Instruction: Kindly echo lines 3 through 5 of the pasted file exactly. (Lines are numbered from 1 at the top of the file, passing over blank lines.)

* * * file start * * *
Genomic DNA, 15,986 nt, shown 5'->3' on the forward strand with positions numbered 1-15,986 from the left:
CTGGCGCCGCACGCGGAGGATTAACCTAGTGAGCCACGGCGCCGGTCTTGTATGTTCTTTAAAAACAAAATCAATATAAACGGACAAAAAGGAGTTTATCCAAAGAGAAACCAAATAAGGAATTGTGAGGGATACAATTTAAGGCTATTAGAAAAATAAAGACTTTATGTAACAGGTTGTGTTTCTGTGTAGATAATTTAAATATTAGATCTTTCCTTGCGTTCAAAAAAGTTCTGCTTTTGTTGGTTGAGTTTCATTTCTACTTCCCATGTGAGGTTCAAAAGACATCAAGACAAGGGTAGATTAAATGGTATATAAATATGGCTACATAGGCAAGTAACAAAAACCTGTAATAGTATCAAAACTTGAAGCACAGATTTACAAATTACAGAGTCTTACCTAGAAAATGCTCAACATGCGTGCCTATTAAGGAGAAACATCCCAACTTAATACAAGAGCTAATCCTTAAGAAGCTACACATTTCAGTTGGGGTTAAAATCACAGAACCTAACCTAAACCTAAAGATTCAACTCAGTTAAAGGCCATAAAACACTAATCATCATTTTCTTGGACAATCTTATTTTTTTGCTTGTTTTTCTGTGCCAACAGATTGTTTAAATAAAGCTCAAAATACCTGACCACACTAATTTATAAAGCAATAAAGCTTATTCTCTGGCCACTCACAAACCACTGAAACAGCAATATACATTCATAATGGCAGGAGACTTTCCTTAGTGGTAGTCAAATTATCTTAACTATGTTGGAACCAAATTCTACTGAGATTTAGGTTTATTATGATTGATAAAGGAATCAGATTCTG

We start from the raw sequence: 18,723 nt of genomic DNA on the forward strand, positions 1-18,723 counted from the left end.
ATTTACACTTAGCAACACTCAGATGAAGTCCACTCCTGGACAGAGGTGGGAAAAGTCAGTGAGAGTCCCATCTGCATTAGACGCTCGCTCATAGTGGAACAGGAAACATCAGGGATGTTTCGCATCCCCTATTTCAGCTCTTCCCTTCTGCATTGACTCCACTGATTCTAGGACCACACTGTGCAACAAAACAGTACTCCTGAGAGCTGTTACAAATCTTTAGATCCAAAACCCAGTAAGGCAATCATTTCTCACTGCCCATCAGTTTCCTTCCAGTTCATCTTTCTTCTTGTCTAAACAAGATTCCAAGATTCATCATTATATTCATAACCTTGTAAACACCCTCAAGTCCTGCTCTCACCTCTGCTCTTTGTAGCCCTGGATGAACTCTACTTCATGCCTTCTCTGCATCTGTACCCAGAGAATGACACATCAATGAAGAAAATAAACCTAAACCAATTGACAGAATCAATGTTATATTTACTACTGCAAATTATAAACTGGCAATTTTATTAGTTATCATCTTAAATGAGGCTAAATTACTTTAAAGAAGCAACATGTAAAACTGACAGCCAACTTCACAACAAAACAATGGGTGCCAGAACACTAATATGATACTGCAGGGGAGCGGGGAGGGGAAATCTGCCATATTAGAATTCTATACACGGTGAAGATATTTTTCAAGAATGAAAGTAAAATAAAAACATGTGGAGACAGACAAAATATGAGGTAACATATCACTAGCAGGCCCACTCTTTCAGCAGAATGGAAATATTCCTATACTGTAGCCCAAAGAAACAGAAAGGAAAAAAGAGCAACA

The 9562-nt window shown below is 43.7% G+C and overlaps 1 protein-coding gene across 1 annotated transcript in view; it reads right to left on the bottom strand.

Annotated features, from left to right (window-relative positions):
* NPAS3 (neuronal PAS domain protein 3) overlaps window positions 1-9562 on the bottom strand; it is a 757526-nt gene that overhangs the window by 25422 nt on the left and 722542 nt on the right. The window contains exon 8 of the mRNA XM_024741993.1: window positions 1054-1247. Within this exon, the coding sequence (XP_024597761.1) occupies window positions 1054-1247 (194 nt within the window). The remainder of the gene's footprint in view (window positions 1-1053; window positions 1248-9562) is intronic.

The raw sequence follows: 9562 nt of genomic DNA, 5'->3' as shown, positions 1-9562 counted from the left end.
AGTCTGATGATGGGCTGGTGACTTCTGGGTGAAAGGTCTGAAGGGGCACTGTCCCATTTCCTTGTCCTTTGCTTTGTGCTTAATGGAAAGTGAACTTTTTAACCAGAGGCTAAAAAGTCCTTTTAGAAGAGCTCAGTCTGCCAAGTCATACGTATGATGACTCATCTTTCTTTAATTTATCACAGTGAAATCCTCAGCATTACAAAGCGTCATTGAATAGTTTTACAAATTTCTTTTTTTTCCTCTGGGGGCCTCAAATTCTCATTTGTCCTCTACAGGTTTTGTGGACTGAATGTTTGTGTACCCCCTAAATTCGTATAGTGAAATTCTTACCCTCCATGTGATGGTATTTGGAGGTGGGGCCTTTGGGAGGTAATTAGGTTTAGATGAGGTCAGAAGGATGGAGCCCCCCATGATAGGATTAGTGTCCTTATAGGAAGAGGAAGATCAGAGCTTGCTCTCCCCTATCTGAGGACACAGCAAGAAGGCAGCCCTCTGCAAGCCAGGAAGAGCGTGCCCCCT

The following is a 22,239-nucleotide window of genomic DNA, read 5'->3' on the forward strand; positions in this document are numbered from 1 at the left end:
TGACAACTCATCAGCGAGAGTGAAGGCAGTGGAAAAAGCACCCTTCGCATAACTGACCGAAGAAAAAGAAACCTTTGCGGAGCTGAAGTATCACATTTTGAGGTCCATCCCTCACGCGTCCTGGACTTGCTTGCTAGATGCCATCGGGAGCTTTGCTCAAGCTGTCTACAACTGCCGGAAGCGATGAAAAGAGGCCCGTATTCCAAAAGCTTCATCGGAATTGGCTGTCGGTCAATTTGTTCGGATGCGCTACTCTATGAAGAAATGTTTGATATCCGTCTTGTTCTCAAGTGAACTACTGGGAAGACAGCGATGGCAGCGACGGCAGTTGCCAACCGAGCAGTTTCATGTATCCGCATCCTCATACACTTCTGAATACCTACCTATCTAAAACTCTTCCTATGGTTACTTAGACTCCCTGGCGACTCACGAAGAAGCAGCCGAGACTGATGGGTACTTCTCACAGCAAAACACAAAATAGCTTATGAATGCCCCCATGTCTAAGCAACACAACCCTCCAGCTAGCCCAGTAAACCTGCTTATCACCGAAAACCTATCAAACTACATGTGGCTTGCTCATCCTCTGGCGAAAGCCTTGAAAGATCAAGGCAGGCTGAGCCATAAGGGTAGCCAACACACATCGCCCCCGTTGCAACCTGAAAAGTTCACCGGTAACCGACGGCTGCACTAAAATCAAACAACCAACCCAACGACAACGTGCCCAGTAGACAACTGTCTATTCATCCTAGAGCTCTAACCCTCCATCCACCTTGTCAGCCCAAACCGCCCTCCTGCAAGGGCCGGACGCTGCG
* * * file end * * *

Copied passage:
We start from the raw sequence: 18,723 nt of genomic DNA on the forward strand, positions 1-18,723 counted from the left end.
ATTTACACTTAGCAACACTCAGATGAAGTCCACTCCTGGACAGAGGTGGGAAAAGTCAGTGAGAGTCCCATCTGCATTAGACGCTCGCTCATAGTGGAACAGGAAACATCAGGGATGTTTCGCATCCCCTATTTCAGCTCTTCCCTTCTGCATTGACTCCACTGATTCTAGGACCACACTGTGCAACAAAACAGTACTCCTGAGAGCTGTTACAAATCTTTAGATCCAAAACCCAGTAAGGCAATCATTTCTCACTGCCCATCAGTTTCCTTCCAGTTCATCTTTCTTCTTGTCTAAACAAGATTCCAAGATTCATCATTATATTCATAACCTTGTAAACACCCTCAAGTCCTGCTCTCACCTCTGCTCTTTGTAGCCCTGGATGAACTCTACTTCATGCCTTCTCTGCATCTGTACCCAGAGAATGACACATCAATGAAGAAAATAAACCTAAACCAATTGACAGAATCAATGTTATATTTACTACTGCAAATTATAAACTGGCAATTTTATTAGTTATCATCTTAAATGAGGCTAAATTACTTTAAAGAAGCAACATGTAAAACTGACAGCCAACTTCACAACAAAACAATGGGTGCCAGAACACTAATATGATACTGCAGGGGAGCGGGGAGGGGAAATCTGCCATATTAGAATTCTATACACGGTGAAGATATTTTTCAAGAATGAAAGTAAAATAAAAACATGTGGAGACAGACAAAATATGAGGTAACATATCACTAGCAGGCCCACTCTTTCAGCAGAATGGAAATATTCCTATACTGTAGCCCAAAGAAACAGAAAGGAAAAAAGAGCAACA

The 9562-nt window shown below is 43.7% G+C and overlaps 1 protein-coding gene across 1 annotated transcript in view; it reads right to left on the bottom strand.